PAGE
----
Please use this identifier to cite or link to this item: https://hdl.handle.net/10356/107510
Title: Global distribution of human-associated fecal genetic markers in reference samples from six continents
Authors: Mayer, René E.
Reischer, Georg H.
Ixenmaier, Simone K.
Derx, Julia
Blaschke, Alfred Paul
Ebdon, James E.
Linke, Rita
Egle, Lukas
Ahmed, Warish
Blanch, Anicet R.
Byamukama, Denis
Savill, Marion
Mushi, Douglas
Cristóbal, Héctor A.
Edge, Thomas A.
Schade, Margit A.
Aslan, Asli
Brooks, Yolanda M.
Sommer, Regina
Masago, Yoshifumi
Sato, Maria I.
Taylor, Huw D.
Rose, Joan B.
Wuertz, Stefan
Shanks, Orin C.
Piringer, Harald
Mach, Robert L.
Savio, Domenico
Zessner, Matthias
Farnleitner, Andreas H.
Keywords: Microbial Source Tracking
Pollution Microbiology
Science::Biological sciences
Issue Date: 2018
Source: Mayer, R. E., Reischer, G. H., Ixenmaier, S. K., Derx, J., Blaschke, A. P., Ebdon, J. E., . . . & Farnleitner, A. H. (2018). Global distribution of human-associated fecal genetic markers in reference samples from six continents. Environmental Science & Technology, 52(9), 5076-5084. doi:10.1021/acs.est.7b04438
Series/Report no.: Environmental Science & Technology
Abstract: Numerous bacterial genetic markers are available for the molecular detection of human sources of fecal pollution in environmental waters. However, widespread application is hindered by a lack of knowledge regarding geographical stability, limiting implementation to a small number of well-characterized regions. This study investigates the geographic distribution of five human-associated genetic markers (HF183/BFDrev, HF183/BacR287, BacHum-UCD, BacH, and Lachno2) in municipal wastewaters (raw and treated) from 29 urban and rural wastewater treatment plants (750–4 400 000 population equivalents) from 13 countries spanning six continents. In addition, genetic markers were tested against 280 human and nonhuman fecal samples from domesticated, agricultural and wild animal sources. Findings revealed that all genetic markers are present in consistently high concentrations in raw (median log10 7.2–8.0 marker equivalents (ME) 100 mL–1) and biologically treated wastewater samples (median log10 4.6–6.0 ME 100 mL–1) regardless of location and population. The false positive rates of the various markers in nonhuman fecal samples ranged from 5% to 47%. Results suggest that several genetic markers have considerable potential for measuring human-associated contamination in polluted environmental waters. This will be helpful in water quality monitoring, pollution modeling and health risk assessment (as demonstrated by QMRAcatch) to guide target-oriented water safety management across the globe.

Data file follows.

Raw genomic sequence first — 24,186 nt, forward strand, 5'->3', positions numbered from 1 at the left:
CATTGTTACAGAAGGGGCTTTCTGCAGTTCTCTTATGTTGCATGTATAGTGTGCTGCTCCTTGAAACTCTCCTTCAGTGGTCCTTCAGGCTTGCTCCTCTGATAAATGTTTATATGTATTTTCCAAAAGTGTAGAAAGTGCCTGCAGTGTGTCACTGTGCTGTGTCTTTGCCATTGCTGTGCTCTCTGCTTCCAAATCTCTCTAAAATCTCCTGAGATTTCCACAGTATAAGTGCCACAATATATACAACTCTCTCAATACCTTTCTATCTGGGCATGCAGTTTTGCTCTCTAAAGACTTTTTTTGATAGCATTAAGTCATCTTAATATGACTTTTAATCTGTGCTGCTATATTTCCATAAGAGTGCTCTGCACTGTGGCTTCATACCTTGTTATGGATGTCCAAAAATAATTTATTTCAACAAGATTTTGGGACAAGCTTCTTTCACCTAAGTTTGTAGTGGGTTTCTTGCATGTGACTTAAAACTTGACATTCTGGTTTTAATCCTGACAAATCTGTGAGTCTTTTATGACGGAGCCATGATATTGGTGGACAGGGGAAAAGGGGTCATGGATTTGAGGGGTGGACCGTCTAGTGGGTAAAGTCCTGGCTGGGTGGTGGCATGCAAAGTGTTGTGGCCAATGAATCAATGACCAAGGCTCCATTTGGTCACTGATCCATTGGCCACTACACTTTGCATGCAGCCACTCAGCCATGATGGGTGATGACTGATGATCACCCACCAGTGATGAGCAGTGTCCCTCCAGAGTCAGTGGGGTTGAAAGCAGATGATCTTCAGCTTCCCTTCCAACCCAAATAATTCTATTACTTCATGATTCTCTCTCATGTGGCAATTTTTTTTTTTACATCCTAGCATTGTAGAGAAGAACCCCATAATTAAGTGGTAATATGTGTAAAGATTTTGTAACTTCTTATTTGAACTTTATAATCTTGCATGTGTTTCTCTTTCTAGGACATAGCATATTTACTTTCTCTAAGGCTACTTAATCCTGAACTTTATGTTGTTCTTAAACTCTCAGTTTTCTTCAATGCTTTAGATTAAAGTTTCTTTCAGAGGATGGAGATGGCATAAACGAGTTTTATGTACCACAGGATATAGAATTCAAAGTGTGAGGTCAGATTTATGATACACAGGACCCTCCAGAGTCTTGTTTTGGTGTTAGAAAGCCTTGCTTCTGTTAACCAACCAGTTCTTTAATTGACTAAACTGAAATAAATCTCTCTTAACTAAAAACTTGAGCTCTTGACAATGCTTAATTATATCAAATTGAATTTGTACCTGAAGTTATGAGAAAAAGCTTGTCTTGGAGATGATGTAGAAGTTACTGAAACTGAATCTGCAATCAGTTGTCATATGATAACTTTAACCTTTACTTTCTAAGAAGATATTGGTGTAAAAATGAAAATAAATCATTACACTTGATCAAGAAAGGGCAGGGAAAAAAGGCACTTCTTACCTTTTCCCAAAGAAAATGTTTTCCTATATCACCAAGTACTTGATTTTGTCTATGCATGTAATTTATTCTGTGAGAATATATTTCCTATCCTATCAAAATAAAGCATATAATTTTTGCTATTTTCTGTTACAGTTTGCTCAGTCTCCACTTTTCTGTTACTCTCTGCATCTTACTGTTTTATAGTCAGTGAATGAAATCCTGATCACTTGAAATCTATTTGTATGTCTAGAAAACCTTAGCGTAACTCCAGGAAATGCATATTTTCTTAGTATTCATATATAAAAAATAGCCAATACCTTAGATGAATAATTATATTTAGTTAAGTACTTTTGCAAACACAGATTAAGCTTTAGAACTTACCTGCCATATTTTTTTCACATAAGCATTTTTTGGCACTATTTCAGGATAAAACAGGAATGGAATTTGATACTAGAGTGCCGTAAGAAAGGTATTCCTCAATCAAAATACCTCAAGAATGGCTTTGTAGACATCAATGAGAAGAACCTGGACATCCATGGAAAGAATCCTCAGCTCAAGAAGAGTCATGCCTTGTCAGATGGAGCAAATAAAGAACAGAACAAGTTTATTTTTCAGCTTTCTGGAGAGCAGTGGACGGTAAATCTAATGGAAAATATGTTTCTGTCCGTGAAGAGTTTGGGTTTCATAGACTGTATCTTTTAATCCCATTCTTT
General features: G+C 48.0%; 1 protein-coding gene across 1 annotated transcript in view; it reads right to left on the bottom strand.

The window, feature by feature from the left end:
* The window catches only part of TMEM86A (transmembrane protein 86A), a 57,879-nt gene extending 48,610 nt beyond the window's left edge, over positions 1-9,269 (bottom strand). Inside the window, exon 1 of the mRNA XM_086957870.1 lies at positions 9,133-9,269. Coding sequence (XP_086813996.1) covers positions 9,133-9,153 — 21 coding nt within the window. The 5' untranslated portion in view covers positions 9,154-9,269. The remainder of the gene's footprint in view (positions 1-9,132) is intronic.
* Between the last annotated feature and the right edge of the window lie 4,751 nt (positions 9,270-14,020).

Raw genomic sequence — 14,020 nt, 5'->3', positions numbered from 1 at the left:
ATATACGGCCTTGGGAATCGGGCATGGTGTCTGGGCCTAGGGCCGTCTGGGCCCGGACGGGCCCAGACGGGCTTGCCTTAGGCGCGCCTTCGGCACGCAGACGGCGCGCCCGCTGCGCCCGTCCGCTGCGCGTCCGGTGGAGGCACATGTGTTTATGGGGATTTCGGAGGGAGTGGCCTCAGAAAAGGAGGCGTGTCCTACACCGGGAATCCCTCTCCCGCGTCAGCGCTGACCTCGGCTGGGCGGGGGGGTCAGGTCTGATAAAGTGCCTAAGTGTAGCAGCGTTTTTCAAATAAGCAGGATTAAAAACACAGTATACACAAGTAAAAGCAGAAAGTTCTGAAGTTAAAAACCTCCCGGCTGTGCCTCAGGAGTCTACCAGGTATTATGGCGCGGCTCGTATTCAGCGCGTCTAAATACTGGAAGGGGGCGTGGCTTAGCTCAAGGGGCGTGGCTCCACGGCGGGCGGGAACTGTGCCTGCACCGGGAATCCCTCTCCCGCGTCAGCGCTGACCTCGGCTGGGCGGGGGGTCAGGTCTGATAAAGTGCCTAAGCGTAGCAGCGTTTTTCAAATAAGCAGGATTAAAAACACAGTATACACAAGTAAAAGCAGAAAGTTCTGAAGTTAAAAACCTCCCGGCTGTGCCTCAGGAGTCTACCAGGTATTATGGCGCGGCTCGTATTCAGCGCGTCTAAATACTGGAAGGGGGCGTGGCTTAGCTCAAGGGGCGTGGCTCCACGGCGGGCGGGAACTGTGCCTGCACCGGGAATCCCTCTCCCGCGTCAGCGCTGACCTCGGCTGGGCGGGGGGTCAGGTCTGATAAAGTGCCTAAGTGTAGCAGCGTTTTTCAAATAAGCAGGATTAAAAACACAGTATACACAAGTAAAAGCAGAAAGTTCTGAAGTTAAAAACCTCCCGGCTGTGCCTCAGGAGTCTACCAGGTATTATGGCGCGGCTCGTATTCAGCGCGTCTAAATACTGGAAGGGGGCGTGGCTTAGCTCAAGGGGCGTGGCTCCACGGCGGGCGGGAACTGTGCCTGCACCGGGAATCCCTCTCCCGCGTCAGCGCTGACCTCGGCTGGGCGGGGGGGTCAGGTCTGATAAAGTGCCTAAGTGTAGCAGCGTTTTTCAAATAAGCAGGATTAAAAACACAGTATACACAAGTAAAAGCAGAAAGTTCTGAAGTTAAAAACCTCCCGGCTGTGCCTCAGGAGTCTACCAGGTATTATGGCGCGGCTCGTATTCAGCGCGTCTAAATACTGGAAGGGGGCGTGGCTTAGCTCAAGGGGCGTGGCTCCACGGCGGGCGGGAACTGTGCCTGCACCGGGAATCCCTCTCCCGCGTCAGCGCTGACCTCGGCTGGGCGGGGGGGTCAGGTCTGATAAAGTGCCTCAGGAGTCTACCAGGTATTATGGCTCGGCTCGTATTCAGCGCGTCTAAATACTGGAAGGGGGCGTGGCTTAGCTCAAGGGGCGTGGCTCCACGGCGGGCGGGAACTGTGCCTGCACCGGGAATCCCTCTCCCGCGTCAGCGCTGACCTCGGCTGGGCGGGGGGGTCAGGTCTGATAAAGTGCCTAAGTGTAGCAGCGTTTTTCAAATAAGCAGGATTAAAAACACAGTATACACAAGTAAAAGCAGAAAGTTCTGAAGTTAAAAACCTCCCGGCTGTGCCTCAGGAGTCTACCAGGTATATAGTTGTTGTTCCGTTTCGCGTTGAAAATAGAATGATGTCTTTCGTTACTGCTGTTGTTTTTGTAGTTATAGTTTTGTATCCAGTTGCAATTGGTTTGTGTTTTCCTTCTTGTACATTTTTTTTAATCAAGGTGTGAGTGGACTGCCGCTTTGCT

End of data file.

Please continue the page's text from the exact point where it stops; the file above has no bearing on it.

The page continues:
URI: https://hdl.handle.net/10356/107510
http://hdl.handle.net/10220/49715
ISSN: 0013-936X
DOI: http://dx.doi.org/10.1021/acs.est.7b04438
Rights: © 2018 American Chemical Society. This is an open access article published under a Creative Commons Attribution (CC-BY) License, which permits unrestricted use, distribution and reproduction in any medium, provided the author and source are cited.
metadata.item.grantfulltext: open
metadata.item.fulltext: With Fulltext
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